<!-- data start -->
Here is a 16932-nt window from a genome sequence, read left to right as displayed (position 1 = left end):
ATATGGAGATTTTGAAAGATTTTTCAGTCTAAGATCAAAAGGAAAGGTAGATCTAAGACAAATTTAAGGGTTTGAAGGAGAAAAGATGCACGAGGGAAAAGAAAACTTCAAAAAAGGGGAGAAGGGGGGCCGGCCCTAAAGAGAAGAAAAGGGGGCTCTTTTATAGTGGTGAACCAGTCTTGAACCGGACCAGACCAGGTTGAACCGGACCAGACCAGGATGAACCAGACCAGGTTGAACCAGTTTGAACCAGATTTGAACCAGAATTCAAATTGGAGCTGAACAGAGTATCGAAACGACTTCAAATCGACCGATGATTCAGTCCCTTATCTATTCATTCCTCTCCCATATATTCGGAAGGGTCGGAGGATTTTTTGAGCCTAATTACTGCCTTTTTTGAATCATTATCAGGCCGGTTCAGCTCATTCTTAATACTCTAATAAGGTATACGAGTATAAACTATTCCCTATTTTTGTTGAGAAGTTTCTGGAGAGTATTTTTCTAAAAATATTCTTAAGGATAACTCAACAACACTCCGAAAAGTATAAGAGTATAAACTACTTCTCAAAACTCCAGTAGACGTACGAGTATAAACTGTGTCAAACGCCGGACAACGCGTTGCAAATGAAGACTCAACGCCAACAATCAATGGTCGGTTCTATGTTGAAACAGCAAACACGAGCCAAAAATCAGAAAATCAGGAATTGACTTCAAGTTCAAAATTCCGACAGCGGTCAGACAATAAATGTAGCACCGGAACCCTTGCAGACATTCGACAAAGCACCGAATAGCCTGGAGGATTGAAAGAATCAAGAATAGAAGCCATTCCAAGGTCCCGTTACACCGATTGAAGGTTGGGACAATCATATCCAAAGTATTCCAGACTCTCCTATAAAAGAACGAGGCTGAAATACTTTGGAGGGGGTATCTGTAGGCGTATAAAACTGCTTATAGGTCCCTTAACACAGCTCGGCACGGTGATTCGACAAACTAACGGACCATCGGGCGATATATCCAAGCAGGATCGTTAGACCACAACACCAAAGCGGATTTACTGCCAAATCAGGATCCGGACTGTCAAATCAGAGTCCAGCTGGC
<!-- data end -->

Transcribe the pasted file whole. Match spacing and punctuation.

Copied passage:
Here is a 16932-nt window from a genome sequence, read left to right as displayed (position 1 = left end):
ATATGGAGATTTTGAAAGATTTTTCAGTCTAAGATCAAAAGGAAAGGTAGATCTAAGACAAATTTAAGGGTTTGAAGGAGAAAAGATGCACGAGGGAAAAGAAAACTTCAAAAAAGGGGAGAAGGGGGGCCGGCCCTAAAGAGAAGAAAAGGGGGCTCTTTTATAGTGGTGAACCAGTCTTGAACCGGACCAGACCAGGTTGAACCGGACCAGACCAGGATGAACCAGACCAGGTTGAACCAGTTTGAACCAGATTTGAACCAGAATTCAAATTGGAGCTGAACAGAGTATCGAAACGACTTCAAATCGACCGATGATTCAGTCCCTTATCTATTCATTCCTCTCCCATATATTCGGAAGGGTCGGAGGATTTTTTGAGCCTAATTACTGCCTTTTTTGAATCATTATCAGGCCGGTTCAGCTCATTCTTAATACTCTAATAAGGTATACGAGTATAAACTATTCCCTATTTTTGTTGAGAAGTTTCTGGAGAGTATTTTTCTAAAAATATTCTTAAGGATAACTCAACAACACTCCGAAAAGTATAAGAGTATAAACTACTTCTCAAAACTCCAGTAGACGTACGAGTATAAACTGTGTCAAACGCCGGACAACGCGTTGCAAATGAAGACTCAACGCCAACAATCAATGGTCGGTTCTATGTTGAAACAGCAAACACGAGCCAAAAATCAGAAAATCAGGAATTGACTTCAAGTTCAAAATTCCGACAGCGGTCAGACAATAAATGTAGCACCGGAACCCTTGCAGACATTCGACAAAGCACCGAATAGCCTGGAGGATTGAAAGAATCAAGAATAGAAGCCATTCCAAGGTCCCGTTACACCGATTGAAGGTTGGGACAATCATATCCAAAGTATTCCAGACTCTCCTATAAAAGAACGAGGCTGAAATACTTTGGAGGGGGTATCTGTAGGCGTATAAAACTGCTTATAGGTCCCTTAACACAGCTCGGCACGGTGATTCGACAAACTAACGGACCATCGGGCGATATATCCAAGCAGGATCGTTAGACCACAACACCAAAGCGGATTTACTGCCAAATCAGGATCCGGACTGTCAAATCAGAGTCCAGCTGGC